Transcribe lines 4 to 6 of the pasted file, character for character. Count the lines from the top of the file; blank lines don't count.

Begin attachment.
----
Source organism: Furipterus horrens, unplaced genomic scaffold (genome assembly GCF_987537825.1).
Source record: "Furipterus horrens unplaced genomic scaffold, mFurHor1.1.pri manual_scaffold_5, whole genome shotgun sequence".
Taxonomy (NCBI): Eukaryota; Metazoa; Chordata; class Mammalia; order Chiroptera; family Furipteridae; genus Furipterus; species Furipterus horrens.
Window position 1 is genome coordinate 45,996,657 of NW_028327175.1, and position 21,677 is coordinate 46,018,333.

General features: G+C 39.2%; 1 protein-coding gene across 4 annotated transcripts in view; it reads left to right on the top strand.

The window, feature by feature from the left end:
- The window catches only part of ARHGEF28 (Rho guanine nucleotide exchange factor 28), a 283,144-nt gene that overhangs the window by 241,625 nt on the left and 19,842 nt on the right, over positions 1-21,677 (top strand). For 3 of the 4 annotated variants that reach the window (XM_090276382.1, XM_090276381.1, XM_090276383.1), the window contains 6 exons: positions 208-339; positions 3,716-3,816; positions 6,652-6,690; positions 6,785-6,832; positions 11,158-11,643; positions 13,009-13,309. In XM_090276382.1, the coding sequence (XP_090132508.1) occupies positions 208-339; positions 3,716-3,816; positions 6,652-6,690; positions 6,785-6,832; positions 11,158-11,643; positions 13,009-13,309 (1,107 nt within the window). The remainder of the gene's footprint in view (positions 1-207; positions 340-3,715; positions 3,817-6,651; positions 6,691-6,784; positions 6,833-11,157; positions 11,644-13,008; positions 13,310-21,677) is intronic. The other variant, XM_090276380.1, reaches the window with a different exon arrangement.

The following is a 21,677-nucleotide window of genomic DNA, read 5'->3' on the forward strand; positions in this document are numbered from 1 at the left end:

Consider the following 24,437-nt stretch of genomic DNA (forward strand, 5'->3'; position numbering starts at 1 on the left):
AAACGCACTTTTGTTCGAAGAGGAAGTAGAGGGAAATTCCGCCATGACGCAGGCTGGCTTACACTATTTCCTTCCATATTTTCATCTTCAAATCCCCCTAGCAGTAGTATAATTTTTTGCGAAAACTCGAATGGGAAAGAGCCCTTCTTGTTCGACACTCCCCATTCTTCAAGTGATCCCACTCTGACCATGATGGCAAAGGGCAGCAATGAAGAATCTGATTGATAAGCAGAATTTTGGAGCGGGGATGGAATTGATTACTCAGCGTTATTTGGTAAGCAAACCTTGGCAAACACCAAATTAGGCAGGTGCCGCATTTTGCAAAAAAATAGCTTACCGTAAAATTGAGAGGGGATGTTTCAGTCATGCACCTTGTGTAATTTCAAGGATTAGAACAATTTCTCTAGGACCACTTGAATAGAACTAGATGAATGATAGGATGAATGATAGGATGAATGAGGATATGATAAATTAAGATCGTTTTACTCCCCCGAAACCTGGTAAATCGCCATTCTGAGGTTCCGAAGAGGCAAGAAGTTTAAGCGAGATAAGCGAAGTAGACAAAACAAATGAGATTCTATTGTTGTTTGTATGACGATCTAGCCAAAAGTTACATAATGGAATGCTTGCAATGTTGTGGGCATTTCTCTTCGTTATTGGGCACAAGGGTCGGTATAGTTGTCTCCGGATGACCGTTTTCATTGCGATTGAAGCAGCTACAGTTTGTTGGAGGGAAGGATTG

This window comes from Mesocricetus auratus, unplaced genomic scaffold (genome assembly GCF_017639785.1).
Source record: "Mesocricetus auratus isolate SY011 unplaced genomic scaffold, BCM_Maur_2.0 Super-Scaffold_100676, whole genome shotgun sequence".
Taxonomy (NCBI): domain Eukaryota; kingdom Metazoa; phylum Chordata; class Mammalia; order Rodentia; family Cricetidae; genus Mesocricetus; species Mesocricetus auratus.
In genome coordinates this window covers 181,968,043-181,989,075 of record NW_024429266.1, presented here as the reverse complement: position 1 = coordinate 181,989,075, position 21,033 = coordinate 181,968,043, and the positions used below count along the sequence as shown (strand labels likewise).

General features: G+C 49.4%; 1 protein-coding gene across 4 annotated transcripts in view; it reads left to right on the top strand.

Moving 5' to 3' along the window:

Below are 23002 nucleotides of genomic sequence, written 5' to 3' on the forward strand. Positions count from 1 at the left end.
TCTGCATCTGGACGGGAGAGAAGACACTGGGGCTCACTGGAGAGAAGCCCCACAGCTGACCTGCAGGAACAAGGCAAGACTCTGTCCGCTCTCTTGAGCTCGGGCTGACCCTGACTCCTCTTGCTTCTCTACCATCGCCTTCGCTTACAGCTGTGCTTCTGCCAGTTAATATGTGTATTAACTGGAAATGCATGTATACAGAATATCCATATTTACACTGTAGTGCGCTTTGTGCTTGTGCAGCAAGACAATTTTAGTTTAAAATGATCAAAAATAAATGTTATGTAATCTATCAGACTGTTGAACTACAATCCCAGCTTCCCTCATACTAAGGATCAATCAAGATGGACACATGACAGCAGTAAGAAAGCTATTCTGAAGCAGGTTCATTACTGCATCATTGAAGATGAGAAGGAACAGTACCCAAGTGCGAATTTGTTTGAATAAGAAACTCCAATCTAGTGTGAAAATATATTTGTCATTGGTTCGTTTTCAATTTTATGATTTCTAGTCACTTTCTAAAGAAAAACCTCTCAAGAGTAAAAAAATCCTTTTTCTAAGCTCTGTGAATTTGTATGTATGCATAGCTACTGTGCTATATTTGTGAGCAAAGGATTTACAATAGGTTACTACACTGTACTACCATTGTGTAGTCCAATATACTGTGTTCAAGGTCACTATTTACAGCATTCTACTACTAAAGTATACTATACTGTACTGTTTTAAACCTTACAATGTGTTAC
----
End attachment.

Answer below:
Window position 1 is genome coordinate 45,996,657 of NW_028327175.1, and position 21,677 is coordinate 46,018,333.

General features: G+C 39.2%; 1 protein-coding gene across 4 annotated transcripts in view; it reads left to right on the top strand.

The window, feature by feature from the left end: